This week at Azamra

Torah Calendar

8-16 Av 5778
20-28 July '18

For this week's study schedule & classes, CLICK HERE

Attributes of the month of Av: Ruling permutation of the letters of HAVAYAH: KEH VAV YOD KEH, contained in the initial Hebrew letters of Haskeis Ushmo'a Yisrael Hayom... "...take heed and listen, O Israel, this day..." (Deut 27:9). The month's corresponding letter is: TET; Human attribute: HEARING; Body Part: LEFT KIDNEY ; Tribe: SHIMON; Constellation: ARYEH (Leo, the Lion).

Friday 20 July / 8 Av

Eve of Shabbat
Although some observe the prohibition of washing the entire body even on the eve of Shabbat during the Nine Days, many wash in warm water in honor of the Shabbat and wear their customary Shabbat clothes.

Friday night-Saturday 20-21 July / 9 Av
Shabbat CHAZON, Parshat DEVARIM

Torah reading: Deuteronomy 1:1-3:22; Haftara: Isaiah 1:1–27 "The vision (chazon) of Isaiah..." after which this Shabbat preceding the Fast of Tisha B'Av is named.
"Intent, focussed prayer on this Shabbat elevates the prayers of all the year, because the prayer of a poor person elevates all prayers to favor" (R. Uri of Strelisk). "This is the greatest Shabbat of the year" (the Oihev Yisrael of Apta). "On Shabbat Chazon every Jew is granted a vision of the Holy Temple" (Lubavitcher Rebbe).
Today is the 9th Av, which is normally a public fast day commemorating the destruction of the Holy Temple in Jerusalem and other tragedies. However since this year 9 Av falls on Shabbat, the fast is deferred until Saturday night-Sunday, since it is inappropriate to display any outward signs of mourning on the Shabbat. The only fast-day that is observed even on Shabbat is Yom Kippur, the Day of Atonement.
The Shabbat is celebrated in the normal way, and it is permitted to eat and drink as much as one desires until the time of sunset on Saturday afternoon, after which one must cease all eating and drinking.

Saturday night-Sunday 21-22 July / 10 Av
Fast of Tisha B'Av (deferred)

Today we observe the Fast of Tisha B'Av commemorating (1-2) The destruction of the First and Second Temples; (3) The decree that the generation of the wilderness who listened to the evil report of the spies would not enter the Land of Israel; (4) Capture of the city of Beitar after the failure of Bar Kochba's rebellion; (5) Plowing of Jerusalem by the Romans. The expulsion of the Jews from Spain in 1492 also took place on Tisha B'Av.
Besides abstaining from eating and drinking, full mourning is observed today, including sitting on very low chairs or on mats on the floor and abstaining from washing, annointing, wearing shoes and marital intimacy.

After the evening service at the conclusion of Shabbat, Megillat Eichah (Lamentations) is read, followed by the recital of Kinot, mournful dirges about the destruction of the Temple and other tragedies.
Following the morning service Torah reading, lengthy Kinot are recited followed by the reading of Eichah. This takes up most of the morning until midday. Many visit Jewish graves on Tisha B'Av to rouse the souls of the dead to beg for mercy for us.

The fast ends after nightfall (Tzeit Hakochavim, appearance of the stars) on Sunday. It is customary to recite Kiddush Levanah, "Sanctification of the Moon" after the evening service after end of the fast.

10 Av is the anniversary of the birth and death of Issachar, son of Jacob and Leah.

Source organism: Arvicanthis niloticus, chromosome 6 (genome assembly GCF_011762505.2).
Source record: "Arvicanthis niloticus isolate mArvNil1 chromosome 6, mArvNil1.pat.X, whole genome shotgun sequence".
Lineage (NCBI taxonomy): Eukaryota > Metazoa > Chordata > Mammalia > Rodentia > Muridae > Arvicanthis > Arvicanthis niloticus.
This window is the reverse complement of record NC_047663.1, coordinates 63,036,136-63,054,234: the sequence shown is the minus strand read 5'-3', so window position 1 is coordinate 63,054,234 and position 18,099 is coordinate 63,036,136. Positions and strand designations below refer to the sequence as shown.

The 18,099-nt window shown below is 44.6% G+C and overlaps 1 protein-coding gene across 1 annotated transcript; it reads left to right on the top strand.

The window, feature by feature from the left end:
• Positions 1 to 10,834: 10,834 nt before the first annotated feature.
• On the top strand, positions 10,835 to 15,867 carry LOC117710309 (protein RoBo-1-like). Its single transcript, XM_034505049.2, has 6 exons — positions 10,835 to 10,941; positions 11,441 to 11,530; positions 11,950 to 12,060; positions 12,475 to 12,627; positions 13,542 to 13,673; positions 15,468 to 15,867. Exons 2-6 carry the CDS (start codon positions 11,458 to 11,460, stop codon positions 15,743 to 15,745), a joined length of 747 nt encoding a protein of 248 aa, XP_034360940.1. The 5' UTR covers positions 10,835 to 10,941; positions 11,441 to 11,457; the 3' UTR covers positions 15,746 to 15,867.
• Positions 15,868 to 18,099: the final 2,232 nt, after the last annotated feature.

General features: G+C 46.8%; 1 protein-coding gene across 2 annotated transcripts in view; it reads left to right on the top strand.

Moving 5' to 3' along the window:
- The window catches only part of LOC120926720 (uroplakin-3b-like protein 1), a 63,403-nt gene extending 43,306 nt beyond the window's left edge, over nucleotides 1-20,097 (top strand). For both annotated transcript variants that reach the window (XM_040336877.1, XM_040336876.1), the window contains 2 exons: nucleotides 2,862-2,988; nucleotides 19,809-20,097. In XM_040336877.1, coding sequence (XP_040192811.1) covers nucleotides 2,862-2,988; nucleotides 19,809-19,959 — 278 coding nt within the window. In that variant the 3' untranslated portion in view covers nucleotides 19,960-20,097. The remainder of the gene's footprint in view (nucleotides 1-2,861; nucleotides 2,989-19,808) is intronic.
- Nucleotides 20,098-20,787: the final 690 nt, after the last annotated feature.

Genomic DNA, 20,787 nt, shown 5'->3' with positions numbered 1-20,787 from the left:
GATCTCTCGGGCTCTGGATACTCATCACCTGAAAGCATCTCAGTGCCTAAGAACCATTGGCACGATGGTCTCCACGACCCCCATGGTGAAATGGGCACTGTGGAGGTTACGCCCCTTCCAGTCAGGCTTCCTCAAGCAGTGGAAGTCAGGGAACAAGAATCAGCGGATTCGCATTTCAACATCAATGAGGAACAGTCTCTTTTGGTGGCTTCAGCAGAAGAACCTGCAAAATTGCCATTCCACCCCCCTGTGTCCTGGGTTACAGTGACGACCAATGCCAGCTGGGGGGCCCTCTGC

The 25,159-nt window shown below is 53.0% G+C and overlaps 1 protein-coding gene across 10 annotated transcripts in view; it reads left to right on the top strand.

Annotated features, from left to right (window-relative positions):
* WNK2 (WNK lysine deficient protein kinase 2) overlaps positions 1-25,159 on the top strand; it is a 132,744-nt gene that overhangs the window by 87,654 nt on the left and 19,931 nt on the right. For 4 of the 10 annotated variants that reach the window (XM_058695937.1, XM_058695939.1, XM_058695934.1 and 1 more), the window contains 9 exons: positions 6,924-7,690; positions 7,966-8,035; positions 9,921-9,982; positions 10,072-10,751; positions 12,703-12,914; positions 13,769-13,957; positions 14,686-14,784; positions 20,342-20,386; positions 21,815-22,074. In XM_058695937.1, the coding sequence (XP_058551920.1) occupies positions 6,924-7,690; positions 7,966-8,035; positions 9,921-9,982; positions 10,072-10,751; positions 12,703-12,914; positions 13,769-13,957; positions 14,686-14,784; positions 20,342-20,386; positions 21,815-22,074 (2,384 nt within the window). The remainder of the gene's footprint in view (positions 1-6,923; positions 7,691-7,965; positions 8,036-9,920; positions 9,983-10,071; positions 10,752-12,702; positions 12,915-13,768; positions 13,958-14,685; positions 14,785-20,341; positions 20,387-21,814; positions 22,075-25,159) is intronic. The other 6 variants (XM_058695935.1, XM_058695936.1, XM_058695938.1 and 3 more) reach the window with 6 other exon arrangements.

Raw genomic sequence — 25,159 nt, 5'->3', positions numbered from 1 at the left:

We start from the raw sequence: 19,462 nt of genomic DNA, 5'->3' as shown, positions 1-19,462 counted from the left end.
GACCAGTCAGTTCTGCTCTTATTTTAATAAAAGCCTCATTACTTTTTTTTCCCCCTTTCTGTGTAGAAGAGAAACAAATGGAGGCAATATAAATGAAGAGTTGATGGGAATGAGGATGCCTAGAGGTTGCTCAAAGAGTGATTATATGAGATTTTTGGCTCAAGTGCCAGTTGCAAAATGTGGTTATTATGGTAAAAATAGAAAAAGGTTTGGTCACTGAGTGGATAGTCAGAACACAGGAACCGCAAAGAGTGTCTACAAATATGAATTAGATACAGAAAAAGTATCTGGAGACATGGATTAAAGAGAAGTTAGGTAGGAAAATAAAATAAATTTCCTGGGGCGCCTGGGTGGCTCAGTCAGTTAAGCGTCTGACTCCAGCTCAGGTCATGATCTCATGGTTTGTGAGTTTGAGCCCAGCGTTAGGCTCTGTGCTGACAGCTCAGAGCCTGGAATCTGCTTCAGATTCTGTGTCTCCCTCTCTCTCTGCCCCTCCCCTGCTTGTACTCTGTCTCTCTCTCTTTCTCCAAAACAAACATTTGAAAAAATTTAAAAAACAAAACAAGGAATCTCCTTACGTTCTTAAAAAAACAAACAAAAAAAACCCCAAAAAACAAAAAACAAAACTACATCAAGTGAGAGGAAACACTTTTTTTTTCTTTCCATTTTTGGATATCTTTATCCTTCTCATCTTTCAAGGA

Sunday night-Monday 22-23 July / 11 Av

The Nine Days prohibitions against eating meat and drinking wine continue to be observed on Sunday night after the conclusion of the fast, but because this year the fast of Tisha B'Av was deferred, the prohibitions against laundering, washing and haircuts that normally apply until midday on the following day are lifted directly after the conclusion of the fast.

May we witness the return of the Divine Presence to Zion and the rebuilding of the Holy Temple quickly in our days. Amen!

Thursday night-Friday 26-27 July / 15 Av

The Fifteenth of Av (Tu B'Av) is one of the happiest and holiest, albeit hidden festivals of the Torah calendar, possessing the same sanctity as Yom Kippur (Day of Atonement). It marks the day when the decree of death for the generation of the wilderness was seen to have come to an end, and also the anniversary of the reconciliation of the Tribes of Israel with the Tribe of Benjamin after the war over the Concubine of Giv'ah, preventing the extinction of that tribe by enabling its surviving members to marry women of other tribes (Judges 19-20, 21:19; Ta'anit 30b). Under Hoshea ben Elah, king of the Ten Tribes, the roadblocks set up by Yeravaam ben Nevat (Jeraboam) preventing pilgrimage to the Jerusalem Temple were removed, and under the Roman occupation, the slain of Beitar were brought to burial. Thus the Fifteenth of Av is a day of reconciliation between man and God and between man and man.
"On this day the daughters of Israel would go out and dance in the vineyards and one who had no wife would take himself there..." (Ta'anit 30b). Today is particularly propitious for prayers to find and connect with one's soulmate.

From this point in the year onwards in the northern hemisphere, the nights are becoming noticeably longer, and we should add to our Torah studies during the night-time hours because "a man learns most of his Torah wisdom only at night" (Rambam, Laws of Torah Study 3:13).

Friday night-Saturday 27-28 July / 16 Av
Shabbat NACHAMU, the Shabbat of Comfort

Torah reading: Deuteronomy 3:23-7:11; Haftara: Isaiah 40:126, "Comfort ye (nachamu), my people...", first of the Seven Haftarot of Consolation read between Tisha BeAv and Rosh Hashanah.
On Saturday night, after the end of Shabbat Nachamu -- announcing the coming redemption -- it is customary for those in the environs of Haifa, Israel to visit the Cave of Elijah on Mount Carmel.

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